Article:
The idea of a collective was always a reassuring thing to me. Definitely when we were younger, when we didn’t always have the self-confidence we needed, we’d make each other better and motivate one another. We each have our own rhythm and style. I work very intuitively and spontaneously, while Morgan is very purposeful and structured. With the years that went by, we started to understand each other better and better. We complement each other. Sometimes one of us has an idea in mind but will be unsure on how to get started, but then the other can take over and get things rolling. The heart of Qubo Gas is Morgan and I, while his ex-girlfriend Laura – a photographer – has worked with us in the past too. We end up working together from time to time still or participate at the same exhibitions or art events. At any rate, we often collaborate with different craftsmen and women to enhance the character of what we do. We both love working with people that are great at their craft, whether that is a glassblower, lacemaker or silkscreener. They all have a savoir faire that we don’t have which is very stimulating.
The collective creates a very wide range of things, for different purposes. Can you name a few projects that stand out?
One of the first things that comes to mind is the collaboration we did with Dyptique. It was interesting because we’re not graphic designers, but they understood that our universe could match with theirs. In a lot of ways, it was comparable to creating an album cover. There were certain restraints, dimensions and themes to keep in mind. A lot of emailing back and forth was needed, but the collaboration and communication was really fruitful. We ended up having a result that all parties were very satisfied with, which isn’t easy when you do a commercial project like this one. Another one that stands out was a series of big woolen rugs with designs that we made, called “There Is A Light Out On The Horizon”. It was produced in Aubusson by Ateliers Pinton. I love how that came out.
The paintings and artworks you create are very lively, with unique shapes. Can you explain how you get to such results?
I don’t have any shapes in mind when I start, I really work very instinctively. Then, based upon the first figures I put on paper, I get inspired to take it further, to build on what’s there. I let it sink in and then get going again. That’s why I love working with watercolors, because you can really take your time. You can add layer after layer and the open space is as important as the shapes that you paint. I try to not think about what these shapes could represent. I want to leave that up to whomever sees the work and their imagination.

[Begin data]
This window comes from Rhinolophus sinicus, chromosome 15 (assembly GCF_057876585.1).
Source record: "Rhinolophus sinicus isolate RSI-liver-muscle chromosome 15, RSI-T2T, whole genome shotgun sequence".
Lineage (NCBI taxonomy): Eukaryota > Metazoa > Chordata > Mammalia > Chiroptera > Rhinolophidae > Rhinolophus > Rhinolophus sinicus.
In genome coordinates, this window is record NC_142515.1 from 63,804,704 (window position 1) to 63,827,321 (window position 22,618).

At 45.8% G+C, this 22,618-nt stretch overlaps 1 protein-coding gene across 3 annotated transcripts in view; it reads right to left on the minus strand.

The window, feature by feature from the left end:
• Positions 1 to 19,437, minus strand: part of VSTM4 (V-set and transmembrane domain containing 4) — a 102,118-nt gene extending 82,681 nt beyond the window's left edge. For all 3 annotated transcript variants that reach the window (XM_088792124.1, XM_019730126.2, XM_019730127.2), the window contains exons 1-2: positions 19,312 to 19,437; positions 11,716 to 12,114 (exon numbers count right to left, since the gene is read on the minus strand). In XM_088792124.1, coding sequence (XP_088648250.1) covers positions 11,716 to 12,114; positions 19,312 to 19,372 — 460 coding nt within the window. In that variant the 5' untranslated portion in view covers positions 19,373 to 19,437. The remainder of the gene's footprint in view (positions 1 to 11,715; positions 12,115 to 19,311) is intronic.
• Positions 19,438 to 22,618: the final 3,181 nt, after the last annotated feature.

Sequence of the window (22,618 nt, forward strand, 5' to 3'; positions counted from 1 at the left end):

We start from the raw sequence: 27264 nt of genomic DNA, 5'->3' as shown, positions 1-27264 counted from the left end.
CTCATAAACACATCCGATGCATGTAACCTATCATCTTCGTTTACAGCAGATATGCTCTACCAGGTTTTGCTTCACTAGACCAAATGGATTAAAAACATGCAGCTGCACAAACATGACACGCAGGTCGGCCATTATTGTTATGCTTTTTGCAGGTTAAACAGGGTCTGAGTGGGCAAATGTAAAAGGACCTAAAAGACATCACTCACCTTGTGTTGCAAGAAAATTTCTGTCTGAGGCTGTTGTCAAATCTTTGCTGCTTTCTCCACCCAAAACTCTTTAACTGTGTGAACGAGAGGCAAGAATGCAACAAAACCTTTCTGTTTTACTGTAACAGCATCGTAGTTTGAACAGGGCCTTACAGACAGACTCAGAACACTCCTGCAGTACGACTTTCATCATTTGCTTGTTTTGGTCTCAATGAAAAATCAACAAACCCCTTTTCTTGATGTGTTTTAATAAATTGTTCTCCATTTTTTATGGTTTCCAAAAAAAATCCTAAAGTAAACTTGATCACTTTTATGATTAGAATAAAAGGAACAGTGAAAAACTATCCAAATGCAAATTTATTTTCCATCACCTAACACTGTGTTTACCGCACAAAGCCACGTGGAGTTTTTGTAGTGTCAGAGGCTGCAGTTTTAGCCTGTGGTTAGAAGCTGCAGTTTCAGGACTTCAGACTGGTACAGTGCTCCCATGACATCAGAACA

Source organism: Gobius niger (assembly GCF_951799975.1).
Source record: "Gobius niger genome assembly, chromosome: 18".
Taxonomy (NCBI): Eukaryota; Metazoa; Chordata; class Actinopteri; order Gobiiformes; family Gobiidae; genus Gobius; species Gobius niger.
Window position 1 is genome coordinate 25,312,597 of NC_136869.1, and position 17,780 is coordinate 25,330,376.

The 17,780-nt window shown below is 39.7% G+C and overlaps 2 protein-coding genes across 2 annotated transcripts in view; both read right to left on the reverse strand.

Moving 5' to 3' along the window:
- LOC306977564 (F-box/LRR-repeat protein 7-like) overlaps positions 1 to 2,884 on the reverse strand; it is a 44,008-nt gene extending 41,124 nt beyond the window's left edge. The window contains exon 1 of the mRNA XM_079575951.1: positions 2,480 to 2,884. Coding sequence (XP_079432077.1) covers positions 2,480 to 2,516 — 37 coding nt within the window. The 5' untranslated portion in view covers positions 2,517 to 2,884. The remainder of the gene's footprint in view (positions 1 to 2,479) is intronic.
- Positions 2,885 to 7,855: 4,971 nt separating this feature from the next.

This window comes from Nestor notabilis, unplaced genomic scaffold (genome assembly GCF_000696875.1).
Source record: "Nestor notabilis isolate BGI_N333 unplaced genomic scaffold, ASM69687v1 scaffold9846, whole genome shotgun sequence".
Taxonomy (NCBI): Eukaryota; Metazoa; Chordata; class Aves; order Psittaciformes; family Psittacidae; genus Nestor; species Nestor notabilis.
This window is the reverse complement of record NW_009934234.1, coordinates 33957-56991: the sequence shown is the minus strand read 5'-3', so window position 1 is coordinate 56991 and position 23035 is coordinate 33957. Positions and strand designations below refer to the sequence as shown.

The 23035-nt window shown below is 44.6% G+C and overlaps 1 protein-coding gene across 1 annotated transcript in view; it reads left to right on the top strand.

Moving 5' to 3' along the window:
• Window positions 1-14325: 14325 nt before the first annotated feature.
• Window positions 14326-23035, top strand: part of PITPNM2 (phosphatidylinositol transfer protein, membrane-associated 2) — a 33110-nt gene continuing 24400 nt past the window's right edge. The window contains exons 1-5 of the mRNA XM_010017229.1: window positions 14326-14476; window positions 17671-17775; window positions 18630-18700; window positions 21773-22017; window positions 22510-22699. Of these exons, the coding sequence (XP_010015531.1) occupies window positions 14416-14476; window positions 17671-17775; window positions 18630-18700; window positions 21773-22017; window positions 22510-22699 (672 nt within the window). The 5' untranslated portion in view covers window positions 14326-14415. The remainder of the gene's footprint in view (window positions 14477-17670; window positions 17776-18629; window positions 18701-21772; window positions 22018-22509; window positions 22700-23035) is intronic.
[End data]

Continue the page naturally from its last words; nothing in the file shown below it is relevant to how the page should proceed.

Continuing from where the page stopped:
Was it easy to find your place within the artworld, since you cover so many different bases?
I’m never quite sure where to position myself, I float in between artist, musician, DJ, graphic designer and what not. I guess I’m just a creative type, I don’t need to be categorized. I would say that the tie that binds is the fact that I work and create with my hands. Whether that is as a DJ, or as a painter or graphic artist – it all has a manual character to it. It’s only by getting started and trying out different ideas that you’ll get somewhere. That’s one of my personal challenges too: to think less and do more. I like comparing what I do artistically to a chef in a kitchen. You have a set of tools and you work with different ingredients, so it’s all about using those tools, getting the proportions right and getting the flavors right. Some things can be left in the oven, not everything has to go super quickly. That’s how I see it. I can easily finish a drawing in a day, but I like to take some distance and go back to it later, with a new perspective.
What’s next for Qubo Gas and for you?
We’re slowly putting together ideas for our next exhibition, which is next year. We’re trying to find the right theme, to select the right artworks while also talking to the gallery often. Work on our new atelier is also close to being finished, so that’s great too. Next to that, I’m working on a pretty new musical project called Rachel Falafel and I’m also trying to put together an exhibition on album covers, following the lead of my Kovermebadd Tumblr.